Scottish7.3% 7.4%
German3.2% 3.2%
Language,
top responses
(other than English)
Tagalogn/c 0.1% 0.4%
Cantonese0.1% 0.1% 0.2%
Mandarin0.1% 0.1% 0.4%
Filipino0.2%
Cantonese0.2%
German0.1% 0.1%
Italian0.1% 0.1%
Religious affiliation
Religious affiliation,
top responses
Anglican38.4% 36.2% 30.0%
Catholic26.5% 25.9% 24.4%
No Religion9.5% 12.6% 19.3%
Uniting Church6.3% 5.5% 4.4%
Presbyterian and Reformed5.3% 5.0%
Median weekly incomes
Personal incomeMedian weekly personal incomeA$405A$515A$633
% of Australian median income86.9% 89.3% 95.3%
Family incomeMedian weekly family incomeA$1,041A$1,181A$1,446
% of Australian median income88.9% 79.7% 81.2%
Household incomeMedian weekly household incomeA$818A$958A$1,180
% of Australian median income79.6% 77.6% 79.4%

Council

Current composition and election method

Tamworth Regional Council is composed of nine Councillors elected proportionally as a single ward. All Councillors are elected for a fixed four-year term of office. The Mayor is elected by the Councillors at the first meeting of the Council. The most recent election was held on 10 September 2016, and the makeup of the Council is as follows:[15]

PartyCouncillors
  Independents and Unaligned 9
Total 9

The current Council, elected in 2016, in order of election, is:[15]

CouncillorPartyNotes
  Mark Rodda Unaligned
  Russell Webb Unaligned
  Col Murray Independent Mayor[16]
  Glen Inglis Independent
  Helen Tickle Independent Deputy Mayor[16]
  Phil Betts Unaligned
  Juanita Wilson Independent
  Jim Maxwell Independent
  Charles Impey Independent

References

  1. Australian Bureau of Statistics (27 June 2017). "Tamworth Regional (A)". 2016 Census QuickStats. Retrieved 23 November 2017.
  2. "3218.0 – Regional Population Growth, Australia, 2017-18". Australian Bureau of Statistics. 27 March 2019. Retrieved 27 March 2019. Estimated resident population (ERP) at 30 June 2018.
  3. "Regional Population Growth, Australia, 2009–10 - Environment/Energy". Australian Bureau of Statistics. 4 November 2011. Retrieved 28 January 2012.
  4. http://www.tamworth.nsw.gov.au/Council/Council-Overview/default.aspx
  5. "Moonby House". New South Wales State Heritage Register. Office of Environment and Heritage. H00061. Retrieved 18 May 2018.
  6. "Manilla railway underbridges". New South Wales State Heritage Register. Office of Environment and Heritage. H01045. Retrieved 18 May 2018.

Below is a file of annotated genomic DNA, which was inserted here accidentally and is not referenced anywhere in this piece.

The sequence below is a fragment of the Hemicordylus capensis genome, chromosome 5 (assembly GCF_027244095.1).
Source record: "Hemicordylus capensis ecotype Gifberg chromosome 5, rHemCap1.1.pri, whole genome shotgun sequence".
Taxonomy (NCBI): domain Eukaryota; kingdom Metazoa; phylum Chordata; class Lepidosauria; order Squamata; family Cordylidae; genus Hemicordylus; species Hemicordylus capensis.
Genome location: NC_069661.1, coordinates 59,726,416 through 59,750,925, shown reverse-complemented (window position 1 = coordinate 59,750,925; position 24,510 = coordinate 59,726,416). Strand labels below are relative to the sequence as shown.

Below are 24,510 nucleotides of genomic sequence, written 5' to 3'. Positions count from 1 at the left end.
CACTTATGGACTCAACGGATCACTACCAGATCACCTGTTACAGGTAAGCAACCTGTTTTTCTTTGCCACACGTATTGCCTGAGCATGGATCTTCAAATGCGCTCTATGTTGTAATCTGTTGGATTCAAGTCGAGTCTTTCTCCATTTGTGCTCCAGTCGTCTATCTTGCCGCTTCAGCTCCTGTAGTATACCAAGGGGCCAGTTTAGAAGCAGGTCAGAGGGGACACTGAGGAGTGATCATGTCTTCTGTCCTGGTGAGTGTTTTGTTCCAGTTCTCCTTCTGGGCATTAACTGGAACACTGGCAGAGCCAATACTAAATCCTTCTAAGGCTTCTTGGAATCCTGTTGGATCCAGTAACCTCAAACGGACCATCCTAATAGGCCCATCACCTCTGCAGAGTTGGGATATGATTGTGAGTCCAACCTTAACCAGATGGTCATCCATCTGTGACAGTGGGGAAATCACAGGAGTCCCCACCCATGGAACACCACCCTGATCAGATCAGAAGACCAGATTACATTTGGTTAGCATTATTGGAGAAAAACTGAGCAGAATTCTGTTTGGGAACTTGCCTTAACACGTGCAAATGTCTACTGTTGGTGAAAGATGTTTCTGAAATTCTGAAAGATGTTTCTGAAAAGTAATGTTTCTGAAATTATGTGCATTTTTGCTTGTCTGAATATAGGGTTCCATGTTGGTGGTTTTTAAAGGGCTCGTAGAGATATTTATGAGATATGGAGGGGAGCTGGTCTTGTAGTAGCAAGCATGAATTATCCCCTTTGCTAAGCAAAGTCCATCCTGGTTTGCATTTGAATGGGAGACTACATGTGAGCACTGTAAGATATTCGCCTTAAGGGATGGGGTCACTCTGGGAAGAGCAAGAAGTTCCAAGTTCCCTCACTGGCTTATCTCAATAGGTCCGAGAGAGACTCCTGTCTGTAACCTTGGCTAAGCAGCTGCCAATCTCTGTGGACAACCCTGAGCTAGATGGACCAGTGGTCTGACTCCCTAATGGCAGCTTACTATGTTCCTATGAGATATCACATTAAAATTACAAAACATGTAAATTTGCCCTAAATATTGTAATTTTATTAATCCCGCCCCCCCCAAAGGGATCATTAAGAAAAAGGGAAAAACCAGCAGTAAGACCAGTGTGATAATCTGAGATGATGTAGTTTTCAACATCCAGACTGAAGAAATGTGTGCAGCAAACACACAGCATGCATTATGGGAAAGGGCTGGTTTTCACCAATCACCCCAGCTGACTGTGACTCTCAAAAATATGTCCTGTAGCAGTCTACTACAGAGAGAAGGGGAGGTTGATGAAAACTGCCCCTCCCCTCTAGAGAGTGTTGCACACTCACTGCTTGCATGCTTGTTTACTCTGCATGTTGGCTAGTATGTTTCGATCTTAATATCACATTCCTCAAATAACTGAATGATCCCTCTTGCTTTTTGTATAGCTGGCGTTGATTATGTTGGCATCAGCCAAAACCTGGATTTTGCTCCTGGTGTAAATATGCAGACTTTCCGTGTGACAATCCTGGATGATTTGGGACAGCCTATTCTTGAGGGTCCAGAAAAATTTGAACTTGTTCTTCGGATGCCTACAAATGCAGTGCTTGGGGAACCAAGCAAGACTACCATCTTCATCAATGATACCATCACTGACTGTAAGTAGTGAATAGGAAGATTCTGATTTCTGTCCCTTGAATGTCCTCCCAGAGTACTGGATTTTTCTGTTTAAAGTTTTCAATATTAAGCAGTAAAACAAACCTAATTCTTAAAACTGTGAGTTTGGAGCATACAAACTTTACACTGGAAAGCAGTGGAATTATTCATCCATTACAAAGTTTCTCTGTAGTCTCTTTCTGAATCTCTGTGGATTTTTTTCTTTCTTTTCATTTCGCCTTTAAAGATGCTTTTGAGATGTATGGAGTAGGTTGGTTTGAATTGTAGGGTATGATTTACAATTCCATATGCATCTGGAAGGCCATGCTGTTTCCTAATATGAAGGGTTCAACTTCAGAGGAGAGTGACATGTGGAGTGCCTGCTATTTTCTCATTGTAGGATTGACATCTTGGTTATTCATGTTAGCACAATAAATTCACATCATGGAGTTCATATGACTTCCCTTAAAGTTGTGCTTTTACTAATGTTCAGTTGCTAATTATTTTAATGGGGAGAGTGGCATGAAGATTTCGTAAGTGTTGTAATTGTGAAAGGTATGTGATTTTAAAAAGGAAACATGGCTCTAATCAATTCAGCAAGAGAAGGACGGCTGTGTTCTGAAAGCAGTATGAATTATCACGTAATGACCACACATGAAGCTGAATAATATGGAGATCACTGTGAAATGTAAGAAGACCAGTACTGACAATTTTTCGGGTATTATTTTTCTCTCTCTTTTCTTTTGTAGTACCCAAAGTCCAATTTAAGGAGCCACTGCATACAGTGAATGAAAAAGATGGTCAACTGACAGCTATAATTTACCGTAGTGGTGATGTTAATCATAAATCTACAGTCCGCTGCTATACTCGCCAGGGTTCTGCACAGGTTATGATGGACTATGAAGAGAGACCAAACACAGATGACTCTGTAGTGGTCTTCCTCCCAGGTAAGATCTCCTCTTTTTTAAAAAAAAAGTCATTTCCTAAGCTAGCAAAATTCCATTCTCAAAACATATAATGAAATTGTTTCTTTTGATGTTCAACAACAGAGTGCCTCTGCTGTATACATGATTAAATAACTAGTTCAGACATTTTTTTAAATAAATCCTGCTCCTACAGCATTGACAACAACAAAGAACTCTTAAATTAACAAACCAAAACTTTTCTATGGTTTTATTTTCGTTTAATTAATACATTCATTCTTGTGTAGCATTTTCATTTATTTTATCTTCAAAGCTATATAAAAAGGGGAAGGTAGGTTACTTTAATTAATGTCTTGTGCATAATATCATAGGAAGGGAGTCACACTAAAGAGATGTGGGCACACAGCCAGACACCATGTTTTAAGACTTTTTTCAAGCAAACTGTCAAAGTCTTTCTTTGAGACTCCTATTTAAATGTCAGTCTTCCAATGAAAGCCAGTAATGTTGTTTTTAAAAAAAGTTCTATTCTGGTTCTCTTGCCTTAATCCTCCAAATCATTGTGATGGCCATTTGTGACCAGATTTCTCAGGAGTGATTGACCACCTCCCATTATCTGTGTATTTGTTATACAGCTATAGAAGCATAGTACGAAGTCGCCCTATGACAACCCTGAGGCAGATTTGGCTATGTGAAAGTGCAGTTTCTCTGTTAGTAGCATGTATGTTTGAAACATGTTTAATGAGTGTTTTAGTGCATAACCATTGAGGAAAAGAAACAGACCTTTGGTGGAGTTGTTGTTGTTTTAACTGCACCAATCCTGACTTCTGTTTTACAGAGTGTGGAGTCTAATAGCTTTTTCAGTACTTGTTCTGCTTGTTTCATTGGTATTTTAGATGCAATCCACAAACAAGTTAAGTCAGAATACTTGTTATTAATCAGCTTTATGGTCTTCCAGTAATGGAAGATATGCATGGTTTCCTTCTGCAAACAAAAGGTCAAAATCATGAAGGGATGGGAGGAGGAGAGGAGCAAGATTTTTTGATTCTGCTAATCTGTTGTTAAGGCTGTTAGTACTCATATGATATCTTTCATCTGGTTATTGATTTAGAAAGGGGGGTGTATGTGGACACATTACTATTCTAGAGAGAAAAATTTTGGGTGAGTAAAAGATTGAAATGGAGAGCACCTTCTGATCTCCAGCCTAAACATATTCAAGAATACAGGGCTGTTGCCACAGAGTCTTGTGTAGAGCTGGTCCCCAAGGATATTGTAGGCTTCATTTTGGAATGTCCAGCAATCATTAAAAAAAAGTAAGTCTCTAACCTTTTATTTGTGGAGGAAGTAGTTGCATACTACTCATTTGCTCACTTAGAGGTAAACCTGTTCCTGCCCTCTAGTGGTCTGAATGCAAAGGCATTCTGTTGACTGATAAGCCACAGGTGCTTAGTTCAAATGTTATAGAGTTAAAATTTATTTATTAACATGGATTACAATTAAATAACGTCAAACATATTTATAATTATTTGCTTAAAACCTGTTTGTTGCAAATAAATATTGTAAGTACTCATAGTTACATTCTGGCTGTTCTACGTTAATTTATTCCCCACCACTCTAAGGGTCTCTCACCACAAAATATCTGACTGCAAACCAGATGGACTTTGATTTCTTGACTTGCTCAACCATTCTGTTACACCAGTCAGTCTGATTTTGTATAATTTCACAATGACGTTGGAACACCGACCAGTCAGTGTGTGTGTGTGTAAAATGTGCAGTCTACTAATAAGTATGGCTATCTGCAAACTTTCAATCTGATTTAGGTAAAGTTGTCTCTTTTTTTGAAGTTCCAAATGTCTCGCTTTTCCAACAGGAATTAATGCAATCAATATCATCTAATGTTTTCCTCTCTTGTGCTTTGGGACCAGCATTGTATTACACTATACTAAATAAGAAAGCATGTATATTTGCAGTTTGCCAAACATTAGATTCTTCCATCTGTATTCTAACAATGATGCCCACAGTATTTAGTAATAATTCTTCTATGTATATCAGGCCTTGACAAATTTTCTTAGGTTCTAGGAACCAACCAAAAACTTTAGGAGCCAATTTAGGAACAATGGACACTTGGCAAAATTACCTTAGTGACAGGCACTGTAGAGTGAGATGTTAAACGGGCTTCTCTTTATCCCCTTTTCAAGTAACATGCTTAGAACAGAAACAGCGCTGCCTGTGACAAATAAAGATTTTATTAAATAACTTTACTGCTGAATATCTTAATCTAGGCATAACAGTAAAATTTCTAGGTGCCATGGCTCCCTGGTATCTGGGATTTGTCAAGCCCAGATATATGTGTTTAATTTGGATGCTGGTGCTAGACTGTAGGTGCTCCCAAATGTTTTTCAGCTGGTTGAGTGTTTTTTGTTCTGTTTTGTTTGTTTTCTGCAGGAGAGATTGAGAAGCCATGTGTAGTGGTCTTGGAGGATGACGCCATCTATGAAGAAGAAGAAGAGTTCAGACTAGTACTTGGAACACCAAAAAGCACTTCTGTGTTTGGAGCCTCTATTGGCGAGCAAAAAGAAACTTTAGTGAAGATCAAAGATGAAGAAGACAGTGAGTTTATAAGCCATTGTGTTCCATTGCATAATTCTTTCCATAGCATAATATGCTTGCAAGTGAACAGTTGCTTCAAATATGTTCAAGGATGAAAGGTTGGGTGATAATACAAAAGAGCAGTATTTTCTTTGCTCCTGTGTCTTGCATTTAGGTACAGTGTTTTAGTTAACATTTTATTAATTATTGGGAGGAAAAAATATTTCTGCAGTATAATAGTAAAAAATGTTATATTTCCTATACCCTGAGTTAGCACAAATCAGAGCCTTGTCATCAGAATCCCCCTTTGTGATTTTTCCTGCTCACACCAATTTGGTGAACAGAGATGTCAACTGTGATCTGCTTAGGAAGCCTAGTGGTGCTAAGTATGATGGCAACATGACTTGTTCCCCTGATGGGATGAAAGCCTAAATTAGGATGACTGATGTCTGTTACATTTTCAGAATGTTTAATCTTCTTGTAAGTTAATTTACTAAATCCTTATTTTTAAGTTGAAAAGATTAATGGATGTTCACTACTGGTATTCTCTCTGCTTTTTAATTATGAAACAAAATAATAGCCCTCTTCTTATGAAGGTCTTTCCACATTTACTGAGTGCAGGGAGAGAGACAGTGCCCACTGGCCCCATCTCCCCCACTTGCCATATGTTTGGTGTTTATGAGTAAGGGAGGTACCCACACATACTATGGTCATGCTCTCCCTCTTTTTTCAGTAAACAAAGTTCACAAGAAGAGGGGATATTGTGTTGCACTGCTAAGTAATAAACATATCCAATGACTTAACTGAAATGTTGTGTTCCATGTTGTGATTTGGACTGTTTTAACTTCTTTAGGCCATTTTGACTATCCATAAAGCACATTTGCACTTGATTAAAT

7. "Tamworth Post Office". New South Wales State Heritage Register. Office of Environment and Heritage. H01421. Retrieved 18 May 2018.
  8. "King George V Avenue of Memorial English Oaks". New South Wales State Heritage Register. Office of Environment and Heritage. H01922. Retrieved 18 May 2018.
  9. "Tamworth Railway Station, yard group and movable relics". New South Wales State Heritage Register. Office of Environment and Heritage. H01260. Retrieved 18 May 2018.
  10. "Tamworth rail bridge over Peel River". New South Wales State Heritage Register. Office of Environment and Heritage. H01058. Retrieved 18 May 2018.
  11. "Dominican Roman Catholic Convent". New South Wales State Heritage Register. Office of Environment and Heritage. H00122. Retrieved 18 May 2018.
  12. "Tamworth Peel Barracks". New South Wales State Heritage Register. Office of Environment and Heritage. H00550. Retrieved 18 May 2018.
  13. Australian Bureau of Statistics (25 October 2007). "Tamworth Regional (A)". 2006 Census QuickStats. Retrieved 24 January 2015.
  14. Australian Bureau of Statistics (31 October 2012). "Tamworth Regional (A)". 2011 Census QuickStats. Retrieved 23 November 2017.
  15. "Tamworth Regional Council: Summary of First Preference and Group Votes for each Candidate". Local Government Elections 2016. Electoral Commission of New South Wales. 19 September 2016. Retrieved 2 November 2016.
  16. Tamworth Regional Council (27 September 2016). "Tamworth region welcomes first female Deputy Mayor". Retrieved 2 November 2016.
This article is issued from Wikipedia. The text is licensed under Creative Commons - Attribution - Sharealike. Additional terms may apply for the media files.